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talks

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teaching

ECON 10A: Intermediate Microeconomic Theory and ECON 107A: History of Economics

Teaching Assistant, UC Santa Barbara

I led in-person discussion sections with up to 25 undergraduate students and held in-person and Zoom office hours. I graded exams and essay assignments as well as proctored exams.

Fall 2018, Winter 2029, Spring 2019, Fall 2019, Winter 2020, Spring 2020

ECON 10A: Intermediate Microeconomic Theory and ECON 5: Statistics for Economics

Head Teaching Assistant, UC Santa Barbara

I coordinated a team of up to 17 Teaching Assistants, serving over 700 students. I facilitated the switch to remote learning during COVID-19 pandemic (set up Zoom discussion sections and office hours, implemented online assignments and exams). I created grading rubrics and led exam grading sessions to ensure inter-grader consistency. I also facilitated the transition from ParScore to GradeScope for grading of multiple-choice exam questions. Lastly, I set up and administered Moodle and Canvas course pages as well as managed email communication with students.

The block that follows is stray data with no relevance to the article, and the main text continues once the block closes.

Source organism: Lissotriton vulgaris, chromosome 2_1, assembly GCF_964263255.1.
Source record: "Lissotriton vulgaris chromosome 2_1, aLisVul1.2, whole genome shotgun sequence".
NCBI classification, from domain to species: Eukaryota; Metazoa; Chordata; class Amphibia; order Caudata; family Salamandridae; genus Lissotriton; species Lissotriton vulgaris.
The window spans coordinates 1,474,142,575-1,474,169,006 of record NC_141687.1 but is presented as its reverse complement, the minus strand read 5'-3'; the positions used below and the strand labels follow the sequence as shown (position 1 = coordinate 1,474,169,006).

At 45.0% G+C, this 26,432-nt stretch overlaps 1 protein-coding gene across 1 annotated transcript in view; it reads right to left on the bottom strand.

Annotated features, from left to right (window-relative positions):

Summer 2020, Fall 2020, Winter 2021, Spring 2021, Winter 2022, Spring 2022, Summer 2023, Fall 2023

ECON 5: Statistics for Economics

Instructor of Record and Course Co-Author, UC Santa Barbara

I prepared course materials (pre-recorded online lecture videos using Panopto, homework assignments) for a new course in introductory statistics, together with 3 graduate student colleagues and a faculty supervisor. I moderated interactive, in-person lecture activities for up to 50 students and led in-person review sessions for up to 600 students. I also created multiple-choice and open-response exam questions and proctored in-person exams with up to 600 students. Finally, I collaborated with Disabled Student Program (DSP) advisors to ensure appropriate accommodations for DSP students.

Fall 2021, Summer 2022, Fall 2022, Spring 2023

INT 93LS: Pain and Prejudice - The Role of Discrimination in Generating Disparities in Health

Instructor of Record and Course Author, UC Santa Barbara

I designed an original, undergraduate-level summer course discussing the social scientific scholarship on the status and origins of health inequities in the United States. I evaluated applications for the course, selecting a cohort of 30 students. I also recruited, designed ASE contracts for, and coordinated a team of two Teaching Assistants. Throughout the course, I mentored student groups working on empirical research projects related to health disparities.

Summer 2023